After consultation with two separate staff members , both told me to try the deep fried pizza, the pork belly cheese thang, the alabama tailgators and if I wanted something lighter, the fresh tuna puttanesca rolls. As for drinks, after a pint of Wellington I ordered the Getaway car, a Casear-like drink with either tequila, gin or vodka served with a 6 oz chaser of draught beer for $13.  Pretty simple but pretty smart. I opted for gin.  It was simple and delicious in a full pint glass, souped up with lime, spiced nicely with housemade hot sauce, a few green pickled beans and a salt and pepper rim coloured with paprika.

Getaway Car $13
Getaway Car $13

At first I thought the Alabama Tailgaters were going to be Cajan gator tails and not bacon wrapped carpaccio with kimchi and cheddar.  They were delicious, balanced well with the salty bacon, rich beef and acid from the combination of  kimchi and the accompanying housemade pickles. At the same time I ordered the deep fired duck pizza.  I stared a bit perplexed, not sure if if should use a fork or eat it like a taco. The dough was a bit tough and the pizza was a bit hard to navigate, but the duck was moist and flavorful.  It was sweetened slightly with a tasty hoisin sauce.   Both dishes provided great mouthfeel with a subtle bit of crunch in every bite.

Deep fried duck pizza $8 and Alabama Tailgaters $8
Deep fried duck pizza $8 and Alabama Tailgaters $8

Round 2 was the second set of the server’s recommendations, this time focusing on the tuna rolls and pork belly cheese thang (I feel so gangsta now).  I will concur, the puttanesca rolls are the lightest thing on the menu..and probably the ONLY light thing on the menu.  They were stuffed with a good amount of tuna and crunchy veggies but I wasn’t a huge fan of the dipping sauce.  If anything, I would hope the sweet would overpower or at least match the sour but I found the vinegar and seasoning to be too predominate and a bit off .  As for the pork belly, if  thang is gangsta for f”ing  delicious, then the description is accurate.  The use of havarti was brilliant as it created a base reminiscent of a queso fundido while remaining pliable enough to be used as a taco shell.  The pork belly and salsa it held were nice partners accented by a subtle amount of sweet and spicy aioli.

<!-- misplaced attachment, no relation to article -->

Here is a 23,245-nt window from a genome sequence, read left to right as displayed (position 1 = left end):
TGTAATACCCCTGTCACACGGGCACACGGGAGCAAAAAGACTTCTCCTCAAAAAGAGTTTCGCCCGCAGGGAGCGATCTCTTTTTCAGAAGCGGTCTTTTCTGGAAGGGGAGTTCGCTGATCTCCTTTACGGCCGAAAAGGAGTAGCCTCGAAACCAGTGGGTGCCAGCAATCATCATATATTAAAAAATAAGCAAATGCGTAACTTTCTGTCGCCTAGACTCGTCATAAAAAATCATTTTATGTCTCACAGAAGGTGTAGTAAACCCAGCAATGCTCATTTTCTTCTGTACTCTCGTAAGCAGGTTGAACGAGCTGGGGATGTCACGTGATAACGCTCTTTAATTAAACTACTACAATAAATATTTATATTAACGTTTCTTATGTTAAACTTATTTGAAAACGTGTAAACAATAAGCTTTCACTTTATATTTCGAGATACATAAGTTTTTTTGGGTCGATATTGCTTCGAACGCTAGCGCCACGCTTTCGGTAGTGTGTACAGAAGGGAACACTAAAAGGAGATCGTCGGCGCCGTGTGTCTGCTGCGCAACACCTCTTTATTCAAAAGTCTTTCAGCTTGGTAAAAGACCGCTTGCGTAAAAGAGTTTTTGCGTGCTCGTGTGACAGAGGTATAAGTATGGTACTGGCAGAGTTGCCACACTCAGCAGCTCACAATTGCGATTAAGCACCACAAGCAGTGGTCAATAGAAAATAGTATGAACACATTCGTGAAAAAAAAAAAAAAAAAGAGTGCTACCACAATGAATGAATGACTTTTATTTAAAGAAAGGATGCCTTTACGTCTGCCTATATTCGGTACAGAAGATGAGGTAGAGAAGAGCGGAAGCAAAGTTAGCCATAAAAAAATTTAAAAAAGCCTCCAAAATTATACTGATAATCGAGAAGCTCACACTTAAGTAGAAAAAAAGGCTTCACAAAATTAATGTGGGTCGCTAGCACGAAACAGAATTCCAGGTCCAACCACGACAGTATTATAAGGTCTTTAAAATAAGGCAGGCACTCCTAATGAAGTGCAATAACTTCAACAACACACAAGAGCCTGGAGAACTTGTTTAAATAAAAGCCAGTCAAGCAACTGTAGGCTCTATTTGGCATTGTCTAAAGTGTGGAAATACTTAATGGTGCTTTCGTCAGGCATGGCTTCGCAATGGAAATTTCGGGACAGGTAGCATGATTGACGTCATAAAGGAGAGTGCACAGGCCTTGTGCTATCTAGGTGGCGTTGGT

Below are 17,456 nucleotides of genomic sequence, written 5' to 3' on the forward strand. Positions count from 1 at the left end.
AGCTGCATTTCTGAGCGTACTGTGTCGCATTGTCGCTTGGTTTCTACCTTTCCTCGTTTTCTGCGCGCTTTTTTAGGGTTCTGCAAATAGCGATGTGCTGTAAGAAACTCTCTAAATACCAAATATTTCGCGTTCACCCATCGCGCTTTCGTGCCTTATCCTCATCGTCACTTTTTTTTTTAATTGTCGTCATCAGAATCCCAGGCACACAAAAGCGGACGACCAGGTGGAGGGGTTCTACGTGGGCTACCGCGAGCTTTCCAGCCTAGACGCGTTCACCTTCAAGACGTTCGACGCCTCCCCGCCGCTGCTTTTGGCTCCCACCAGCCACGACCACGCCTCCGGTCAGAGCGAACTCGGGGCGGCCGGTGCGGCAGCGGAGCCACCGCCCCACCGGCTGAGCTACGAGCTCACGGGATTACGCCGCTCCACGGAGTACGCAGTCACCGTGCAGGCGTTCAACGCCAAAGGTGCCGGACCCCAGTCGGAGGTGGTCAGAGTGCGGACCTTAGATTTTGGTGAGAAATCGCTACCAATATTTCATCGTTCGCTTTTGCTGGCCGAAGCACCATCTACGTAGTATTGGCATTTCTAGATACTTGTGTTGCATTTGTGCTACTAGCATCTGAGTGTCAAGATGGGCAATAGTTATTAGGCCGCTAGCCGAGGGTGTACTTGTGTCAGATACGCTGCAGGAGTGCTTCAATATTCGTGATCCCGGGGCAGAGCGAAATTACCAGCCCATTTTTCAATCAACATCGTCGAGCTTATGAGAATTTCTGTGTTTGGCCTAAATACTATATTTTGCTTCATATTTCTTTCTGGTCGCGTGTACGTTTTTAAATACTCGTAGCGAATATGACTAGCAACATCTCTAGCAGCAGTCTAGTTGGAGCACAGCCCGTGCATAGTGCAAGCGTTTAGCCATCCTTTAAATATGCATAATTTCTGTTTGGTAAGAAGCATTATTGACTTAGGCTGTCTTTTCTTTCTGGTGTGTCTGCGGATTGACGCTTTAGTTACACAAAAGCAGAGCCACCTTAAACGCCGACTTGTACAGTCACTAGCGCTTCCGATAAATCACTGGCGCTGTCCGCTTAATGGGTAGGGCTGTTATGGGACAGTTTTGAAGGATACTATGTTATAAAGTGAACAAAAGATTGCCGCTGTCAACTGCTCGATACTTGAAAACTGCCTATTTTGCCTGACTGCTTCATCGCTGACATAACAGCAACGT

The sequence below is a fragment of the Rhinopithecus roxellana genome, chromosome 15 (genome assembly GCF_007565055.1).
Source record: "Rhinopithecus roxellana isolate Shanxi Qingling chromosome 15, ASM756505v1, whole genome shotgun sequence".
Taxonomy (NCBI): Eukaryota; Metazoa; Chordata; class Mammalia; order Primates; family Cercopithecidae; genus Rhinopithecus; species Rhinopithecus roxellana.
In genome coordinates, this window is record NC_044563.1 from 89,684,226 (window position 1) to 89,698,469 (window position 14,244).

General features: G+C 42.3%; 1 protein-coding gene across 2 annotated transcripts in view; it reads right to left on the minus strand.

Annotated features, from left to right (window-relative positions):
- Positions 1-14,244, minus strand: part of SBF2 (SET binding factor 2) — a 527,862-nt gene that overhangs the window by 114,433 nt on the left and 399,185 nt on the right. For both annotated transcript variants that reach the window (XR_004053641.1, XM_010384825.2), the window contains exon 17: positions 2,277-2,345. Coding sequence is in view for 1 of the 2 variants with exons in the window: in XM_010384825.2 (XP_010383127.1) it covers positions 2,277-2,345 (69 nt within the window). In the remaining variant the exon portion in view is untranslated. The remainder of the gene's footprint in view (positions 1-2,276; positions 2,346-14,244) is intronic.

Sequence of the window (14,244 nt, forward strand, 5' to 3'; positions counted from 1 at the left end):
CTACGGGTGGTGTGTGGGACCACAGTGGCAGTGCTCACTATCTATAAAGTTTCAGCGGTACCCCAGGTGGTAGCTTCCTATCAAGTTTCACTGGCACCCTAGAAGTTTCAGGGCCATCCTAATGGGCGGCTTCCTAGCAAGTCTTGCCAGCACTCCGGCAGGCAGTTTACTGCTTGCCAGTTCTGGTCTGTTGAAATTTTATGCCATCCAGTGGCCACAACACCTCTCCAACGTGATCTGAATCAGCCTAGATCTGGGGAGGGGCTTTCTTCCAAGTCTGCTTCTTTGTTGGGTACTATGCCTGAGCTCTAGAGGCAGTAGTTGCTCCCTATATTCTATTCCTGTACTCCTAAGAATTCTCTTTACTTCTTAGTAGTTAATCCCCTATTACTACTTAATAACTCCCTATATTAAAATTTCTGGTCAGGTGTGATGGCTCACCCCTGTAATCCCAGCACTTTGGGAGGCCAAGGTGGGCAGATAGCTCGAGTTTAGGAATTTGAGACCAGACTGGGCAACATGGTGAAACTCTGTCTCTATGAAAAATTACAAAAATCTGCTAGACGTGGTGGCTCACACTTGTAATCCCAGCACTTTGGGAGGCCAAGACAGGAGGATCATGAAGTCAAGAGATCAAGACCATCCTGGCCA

Tuna Rolls and Pork Belly Cheese Thang $
Tuna Puttanesca Rolls (2 for $9)and Pork Belly Cheese Thang $5

I would be remiss if I didn’t mention the pantry.  FG took advantage of the deli case left behind by the previous tenants  to peddle some of his wares including prepared meats and bacon jam.  In addition, there are shelves of pickles vegetables, sloppy joes mixes, hot sauces etc for purchase.  Most jars are priced around $8 and allow one to bring home  a souvenir of the visit to Queen St.’s version of Graceland.

My Take

The food is innovative and well executed. The tuna, pork , beef and duck were all prepared in expert fashion.  The pork belly cheese thang was a Gangsta’s paradise.  The getaway car concept was simple but brilliant. It was pretty easy to fill up and have a couple of drinks for around $50. The service was top notch as well.

Having existed for about 5 weeks, there are still some growing pains.  There’s no website  (although a menu is hidden within the blog tab on the FG website) and they still haven’t figured out if they want to expand to daily late night offerings in a fashion similar to the nearby Odd Seoul, 416 snack bar and Bar Isabel.  Case and point…The dessert menu was on the other side of the bar and wasn’t printed on the menu, so I didn’t realize it existed.  I asked for an Elvis in a jar (the only menu item making reference to the king) but the kitchen had already closed around 11pm on a Thursday night. A mild inconvenience I suppose. Trust me, I’ll be back.

Otherwise, the blueprint of Lisa Marie allows for the creative license demonstrated  by the Fidel Gastro catering and food truck endevours.  This same creativity has been expanded to an impressive pantry and cocktail list. The early menu features no distinct style of fare but this shouldn’t be mistaken as synonymous to the Fat vs Skinny Elvis identity crisis (although the frequent use of the deep fryer may suggest the former). There’s a direction among  the madness and other dishes I still want to try.  Like Lisa Marie at the time of her father’s death, this place has some growing up to do but should mature into a successful franchise without the need to marry Michael Jackson and Nicholas Cage.

Lisa Marie on Urbanspoon

Review:Toronto:Queen West:A-OK Foods

Upon entering A-OK, which over hovers over County General at the corner of Queen and Shaw,  I felt like I was in a high school cafeteria, complete with pastel coloured picnic tables. Instead of long-winded calculus problems scripted on the board, a short and simple menu was presented offering eclectic spins on Asian food. The curriculum included  small plate options  mixed with the equally popular ramen bowls. The question would be whether the food had the same cafeteria flare as the decor.

A OK Menu
A OK Menu (Subject to Change)

Must